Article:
Fear, the Lizard Brain, and the 2018 Midterm Elections
It's vital that our human brain control our voting choices
Posted Nov 05, 2018
“Nothing in life is to be feared, it is only to be understood. Now is the time to understand more, so that we may fear less.”
Two days away from the midterm elections in America, the words of the co-discoverer of radioactivity ring strongly in the human part of this writer's brain.
For the primary element that seems to be driving people's political choices in the 2018 elections seems to be fear. Fear, on the left, of rabid, violent, racist conservatives whose only thought is to make guns available to everyone and eliminate a woman's right to choose: fear of terror-minded immigrant rapists, of atheistic socialists determined to slide America down the path of state control and communism, on the right.
George Soros and the liberal-Jewish cabal, versus Steve Bannon and the neo-fascist conspiracy. I know people, good, intelligent people on both sides of the political spectrum, who passionately believe in these chimera, and never stop to take the time to examine the facts beneath.
Because none of these extreme views are accurate. All are based on fear. And being fear-based, they are powerful, because they crawl out of the lizard part of our brain--the part that tends to gain the upper hand in stressful situations, when time to think is limited.
Our brain, like Caesar's Gaul, is divided into three parts: the human part, the pre-frontal cortex in which conscious reasoning happens; the horse area, known sometimes as the limbic system, which includes the hippocampus and is where some of our more complex emotions evolve; and the reptile area, basically the brain stem and cerebellum.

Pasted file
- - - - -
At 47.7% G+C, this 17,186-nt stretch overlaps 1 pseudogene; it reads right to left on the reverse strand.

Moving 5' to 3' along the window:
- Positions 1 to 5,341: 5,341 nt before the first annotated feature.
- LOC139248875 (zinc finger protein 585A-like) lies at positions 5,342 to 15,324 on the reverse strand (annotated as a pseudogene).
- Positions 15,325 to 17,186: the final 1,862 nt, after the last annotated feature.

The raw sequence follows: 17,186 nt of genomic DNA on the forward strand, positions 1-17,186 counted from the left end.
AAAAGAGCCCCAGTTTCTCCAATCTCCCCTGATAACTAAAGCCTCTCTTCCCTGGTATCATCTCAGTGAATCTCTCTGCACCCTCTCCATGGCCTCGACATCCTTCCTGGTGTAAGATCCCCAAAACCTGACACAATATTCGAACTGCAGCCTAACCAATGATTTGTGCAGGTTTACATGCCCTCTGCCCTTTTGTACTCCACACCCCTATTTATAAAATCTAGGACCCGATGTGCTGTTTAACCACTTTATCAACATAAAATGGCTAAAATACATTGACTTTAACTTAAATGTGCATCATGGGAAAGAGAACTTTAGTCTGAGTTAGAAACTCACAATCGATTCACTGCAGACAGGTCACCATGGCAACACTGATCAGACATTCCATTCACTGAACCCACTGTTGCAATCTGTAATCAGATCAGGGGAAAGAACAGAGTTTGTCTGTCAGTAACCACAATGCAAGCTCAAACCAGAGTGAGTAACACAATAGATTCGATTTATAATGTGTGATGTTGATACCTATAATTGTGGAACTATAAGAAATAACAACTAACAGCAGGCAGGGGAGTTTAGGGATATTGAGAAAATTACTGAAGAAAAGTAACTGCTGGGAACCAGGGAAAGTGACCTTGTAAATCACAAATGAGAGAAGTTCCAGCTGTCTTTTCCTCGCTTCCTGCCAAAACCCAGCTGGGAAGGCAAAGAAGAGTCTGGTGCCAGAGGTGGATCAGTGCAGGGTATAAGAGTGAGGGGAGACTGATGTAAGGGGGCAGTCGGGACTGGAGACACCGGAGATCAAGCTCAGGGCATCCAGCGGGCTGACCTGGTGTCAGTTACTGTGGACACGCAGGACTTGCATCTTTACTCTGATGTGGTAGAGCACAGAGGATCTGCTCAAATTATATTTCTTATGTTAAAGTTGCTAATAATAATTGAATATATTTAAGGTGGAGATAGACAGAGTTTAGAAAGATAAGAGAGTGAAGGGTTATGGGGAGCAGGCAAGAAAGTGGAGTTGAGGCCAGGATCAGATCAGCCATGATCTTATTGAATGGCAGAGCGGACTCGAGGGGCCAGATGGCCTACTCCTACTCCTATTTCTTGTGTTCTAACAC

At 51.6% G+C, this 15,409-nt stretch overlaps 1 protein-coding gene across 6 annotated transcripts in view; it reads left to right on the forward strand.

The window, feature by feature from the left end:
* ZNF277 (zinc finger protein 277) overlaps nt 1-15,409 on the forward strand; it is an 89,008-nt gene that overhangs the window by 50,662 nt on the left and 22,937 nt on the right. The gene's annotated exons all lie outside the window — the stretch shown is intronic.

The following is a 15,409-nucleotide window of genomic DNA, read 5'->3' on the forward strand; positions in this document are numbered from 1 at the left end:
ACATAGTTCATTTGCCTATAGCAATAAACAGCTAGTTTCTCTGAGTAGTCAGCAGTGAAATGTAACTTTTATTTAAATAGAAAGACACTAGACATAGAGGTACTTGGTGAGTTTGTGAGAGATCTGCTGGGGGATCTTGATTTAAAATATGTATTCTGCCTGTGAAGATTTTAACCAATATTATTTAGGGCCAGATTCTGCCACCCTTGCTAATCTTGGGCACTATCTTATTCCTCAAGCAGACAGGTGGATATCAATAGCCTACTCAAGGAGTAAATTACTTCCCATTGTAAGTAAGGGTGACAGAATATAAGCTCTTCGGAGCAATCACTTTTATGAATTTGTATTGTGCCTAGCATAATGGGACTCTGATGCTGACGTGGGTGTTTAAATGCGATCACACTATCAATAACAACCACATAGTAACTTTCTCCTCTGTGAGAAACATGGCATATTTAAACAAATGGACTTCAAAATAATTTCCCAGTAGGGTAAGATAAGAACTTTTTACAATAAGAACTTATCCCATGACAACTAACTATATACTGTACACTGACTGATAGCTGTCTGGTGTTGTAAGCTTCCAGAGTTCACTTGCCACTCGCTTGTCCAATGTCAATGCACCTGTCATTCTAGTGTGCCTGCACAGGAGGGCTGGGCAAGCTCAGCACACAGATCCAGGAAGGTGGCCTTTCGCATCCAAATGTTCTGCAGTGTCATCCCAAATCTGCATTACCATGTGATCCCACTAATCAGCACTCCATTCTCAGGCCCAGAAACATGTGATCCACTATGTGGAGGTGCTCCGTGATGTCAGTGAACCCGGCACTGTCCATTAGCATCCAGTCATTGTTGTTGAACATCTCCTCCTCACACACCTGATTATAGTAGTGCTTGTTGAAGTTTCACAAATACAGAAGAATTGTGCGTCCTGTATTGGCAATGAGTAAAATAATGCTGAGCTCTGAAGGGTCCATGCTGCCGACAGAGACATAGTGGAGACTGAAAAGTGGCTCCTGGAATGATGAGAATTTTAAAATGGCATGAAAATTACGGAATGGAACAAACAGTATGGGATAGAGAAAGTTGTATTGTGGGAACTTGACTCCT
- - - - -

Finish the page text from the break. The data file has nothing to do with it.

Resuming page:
This last area (with some input from the horse brain) generates the powerful urges, such as instant gratification, lust, aggression, survival, the fight-or-flight reflex. Here is where reflexive fear finds a home.
Reflexive fear is the emotion triggered by terms like "socialistic," "neo-fascist," "immigrant invasion," "racist." While the concepts behind these "dog-whistle" terms might be worth exploring as part of an impartial investigation of diverse elements of US society, as epithets, tag-lines, or rallying-cries in a stump speech they are not only inaccurate, but highly dangerous.
What we call human behavior is a balance between the three centers of our brain: the normal drives to compete, survive and reproduce tempered by a conscious, educated awareness that happiness can best be achieved through understanding how we and our world work, and fitting our lizard drives into a social structure that promotes such understanding.
Understanding means original thought, which also implies a three-part process: Time-out, for shutting off preconceived notions and fears; ideation, or the process of researching our environment and coming up with new insights into how it works and how best to live in it; and testing, in order to finally put those insights to work.
What makes lizard reflexes so attractive is that they happen instantaneously and without effort. What makes real thought so hard is that it takes energy and time to go through this process. We don't have much time left before Nov. 6th for such a balanced, all-inclusive, process to happen; but there is still a chance, on the individual level, for undecided voters to shut off the noise, and spend a couple of hours looking independently into the issues; taking time to understand more, and think more, and vote down the candidates who bait the reptile in all of us.